The global shortage of semiconductors for the auto industry could take till 2022 to get completely resolved expects Ford Motor Co, but the company also said that it expects to see an easing of the shortage by this summer.
This was commented on by the auto maker as it reported strong first-quarter profits but also warning at the same time that production can be cut down by half in eth second quarter because of the chip shortage.
For 20201, it expects to see lost production of about $2.5 billion and about 1.1 million units because of the ongoing chip shortage, Ford said.
Estimates of profits for the second largest auto maker of the United States for the first quarter was comfortably beaten by Ford as it reported earnings of 81 cents a share, compared with the consensus 21 cents, according to Refinitiv IBES data.
The company lost 50 cents a share in the first quarter of last year.
“There are more whitewater moments ahead for us that we have to navigate. The semiconductor shortage and the impact to production will get worse before it gets better. In fact, we believe our second quarter will be the trough for this year,” Ford Chief Executive Jim Farley told analysts.
A factory fire suffered by Japanese chipmaker Renesas was the major driver of the outlook of Ford, said the company’s Chief Financial Officer John Lawler. He said that while Renesas is expected to restore its flow of chips in July, it may not be until next year that the global shortage of automotive semiconductors could be completely resolved.
The net income of the quarter of $3.3 billion was also Ford’s best since 2011 while its adjusted pre-tax profit reached a record $4.8 billion, which included $900 million non-cash benefits on its investment in the electric vehicle start-up Rivian, the company said. In the first quarter of 2020, the company had reported a loss of $2.0 billion.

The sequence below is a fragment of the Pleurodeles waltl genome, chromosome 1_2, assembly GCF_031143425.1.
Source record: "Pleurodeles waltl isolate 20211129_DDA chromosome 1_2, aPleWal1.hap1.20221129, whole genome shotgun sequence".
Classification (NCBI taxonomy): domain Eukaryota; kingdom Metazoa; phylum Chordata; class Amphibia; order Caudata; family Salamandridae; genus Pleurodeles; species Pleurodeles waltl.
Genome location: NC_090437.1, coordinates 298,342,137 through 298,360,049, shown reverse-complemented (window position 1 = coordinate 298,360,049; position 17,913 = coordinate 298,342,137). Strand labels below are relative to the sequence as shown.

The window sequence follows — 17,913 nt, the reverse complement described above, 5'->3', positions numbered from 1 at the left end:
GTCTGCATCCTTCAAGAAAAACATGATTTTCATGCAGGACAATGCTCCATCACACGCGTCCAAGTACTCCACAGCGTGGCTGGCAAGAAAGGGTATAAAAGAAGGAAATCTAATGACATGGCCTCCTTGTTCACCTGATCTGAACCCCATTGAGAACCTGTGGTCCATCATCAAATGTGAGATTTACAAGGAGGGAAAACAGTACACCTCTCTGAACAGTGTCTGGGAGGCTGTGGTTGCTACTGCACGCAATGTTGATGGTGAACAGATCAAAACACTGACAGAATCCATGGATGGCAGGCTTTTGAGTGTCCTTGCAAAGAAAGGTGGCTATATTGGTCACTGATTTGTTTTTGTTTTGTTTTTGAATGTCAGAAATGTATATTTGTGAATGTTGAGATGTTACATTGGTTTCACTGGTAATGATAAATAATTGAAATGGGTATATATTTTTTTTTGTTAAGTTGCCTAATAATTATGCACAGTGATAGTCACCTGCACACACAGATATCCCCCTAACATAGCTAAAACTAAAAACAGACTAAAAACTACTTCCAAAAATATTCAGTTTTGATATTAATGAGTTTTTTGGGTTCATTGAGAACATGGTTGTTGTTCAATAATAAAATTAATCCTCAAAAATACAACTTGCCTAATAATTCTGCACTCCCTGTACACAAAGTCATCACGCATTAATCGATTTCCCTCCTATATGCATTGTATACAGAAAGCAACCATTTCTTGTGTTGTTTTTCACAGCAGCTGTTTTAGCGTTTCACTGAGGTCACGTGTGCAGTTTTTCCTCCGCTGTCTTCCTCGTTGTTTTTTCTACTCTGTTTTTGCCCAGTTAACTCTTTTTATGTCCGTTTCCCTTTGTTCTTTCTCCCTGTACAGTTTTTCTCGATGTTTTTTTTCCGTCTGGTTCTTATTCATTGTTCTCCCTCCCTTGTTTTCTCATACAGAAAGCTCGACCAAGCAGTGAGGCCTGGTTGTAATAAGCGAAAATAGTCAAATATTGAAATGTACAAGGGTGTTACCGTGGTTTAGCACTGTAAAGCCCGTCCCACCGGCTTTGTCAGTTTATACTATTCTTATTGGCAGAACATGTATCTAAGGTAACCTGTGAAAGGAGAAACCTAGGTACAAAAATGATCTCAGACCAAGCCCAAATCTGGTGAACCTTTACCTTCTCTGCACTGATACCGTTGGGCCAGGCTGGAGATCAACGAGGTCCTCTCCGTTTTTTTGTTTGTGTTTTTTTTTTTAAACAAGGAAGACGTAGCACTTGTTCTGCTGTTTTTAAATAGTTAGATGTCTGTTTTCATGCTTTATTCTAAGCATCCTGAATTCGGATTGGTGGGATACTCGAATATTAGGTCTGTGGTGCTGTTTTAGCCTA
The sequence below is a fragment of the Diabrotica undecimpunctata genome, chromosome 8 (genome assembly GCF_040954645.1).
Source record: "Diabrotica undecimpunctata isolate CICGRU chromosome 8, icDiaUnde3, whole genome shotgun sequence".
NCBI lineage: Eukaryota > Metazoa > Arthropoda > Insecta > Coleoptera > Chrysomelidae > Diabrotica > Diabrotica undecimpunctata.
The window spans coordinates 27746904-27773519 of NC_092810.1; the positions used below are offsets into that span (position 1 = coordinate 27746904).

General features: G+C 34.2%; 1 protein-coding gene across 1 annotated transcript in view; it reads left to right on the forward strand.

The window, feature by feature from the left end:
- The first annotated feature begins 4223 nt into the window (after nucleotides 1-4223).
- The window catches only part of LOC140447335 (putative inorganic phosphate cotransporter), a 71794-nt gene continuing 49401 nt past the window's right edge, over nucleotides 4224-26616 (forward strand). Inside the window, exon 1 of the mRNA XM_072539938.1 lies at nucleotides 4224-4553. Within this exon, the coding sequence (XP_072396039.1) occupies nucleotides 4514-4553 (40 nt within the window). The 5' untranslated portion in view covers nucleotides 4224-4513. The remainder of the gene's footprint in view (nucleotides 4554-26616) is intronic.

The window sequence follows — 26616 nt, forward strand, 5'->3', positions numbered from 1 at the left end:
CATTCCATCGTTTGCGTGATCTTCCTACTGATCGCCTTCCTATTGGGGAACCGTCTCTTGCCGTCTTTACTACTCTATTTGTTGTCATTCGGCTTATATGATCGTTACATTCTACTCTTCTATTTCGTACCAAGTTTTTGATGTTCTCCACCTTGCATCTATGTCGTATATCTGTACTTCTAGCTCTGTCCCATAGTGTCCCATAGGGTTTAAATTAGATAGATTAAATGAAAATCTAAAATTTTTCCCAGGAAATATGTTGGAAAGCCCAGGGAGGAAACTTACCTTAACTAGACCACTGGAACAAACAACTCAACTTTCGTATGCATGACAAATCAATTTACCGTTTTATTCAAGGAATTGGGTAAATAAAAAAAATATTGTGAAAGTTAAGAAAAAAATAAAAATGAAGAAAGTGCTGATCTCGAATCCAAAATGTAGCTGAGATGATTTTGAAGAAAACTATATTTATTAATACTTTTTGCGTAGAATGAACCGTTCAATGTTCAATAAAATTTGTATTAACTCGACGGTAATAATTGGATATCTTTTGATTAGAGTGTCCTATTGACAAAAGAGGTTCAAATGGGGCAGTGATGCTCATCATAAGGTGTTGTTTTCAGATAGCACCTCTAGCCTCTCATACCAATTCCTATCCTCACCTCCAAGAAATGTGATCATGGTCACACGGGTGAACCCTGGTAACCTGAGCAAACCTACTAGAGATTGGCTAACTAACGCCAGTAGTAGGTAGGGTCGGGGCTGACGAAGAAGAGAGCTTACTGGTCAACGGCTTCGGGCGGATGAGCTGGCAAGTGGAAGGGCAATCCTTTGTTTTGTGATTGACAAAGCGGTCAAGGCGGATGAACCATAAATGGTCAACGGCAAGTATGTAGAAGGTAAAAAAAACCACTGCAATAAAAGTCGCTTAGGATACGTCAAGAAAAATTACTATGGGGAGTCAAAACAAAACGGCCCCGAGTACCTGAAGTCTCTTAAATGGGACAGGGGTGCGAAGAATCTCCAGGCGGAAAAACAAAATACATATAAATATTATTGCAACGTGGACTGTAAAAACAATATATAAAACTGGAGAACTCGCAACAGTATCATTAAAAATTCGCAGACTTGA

The shortage of chip will cut down its full-year earnings before interest and taxes to between $5.5 billion and $6.5 billion, the company said.
The company was on course to earn $8 billion to $9 billion in adjusted EBIT, Ford CFO Lawler had said in February.
During the quarter, the revenues of the quarter rise to $36.2 billion compared to $34.3 billion for the same quarter a year ago.
According to research firm Edmunds.com, an increase in the average transaction price per vehicle sold to almost $48,000 compared to just over $44,000 in the same quarter a year ago helped Ford to offset some of the effect of lost production during the first qyarter of the year.
Chip-induced shortages of popular models, such as the best-selling F-150 pickup, also enabled dealers of the company to command higher prices.
In the future, Ford could take up a strategy of sticking with leaner inventories of F-150 and other models “because it’s a better way to run our business”, Lawler said.
(Adapted from Nasdaq.com)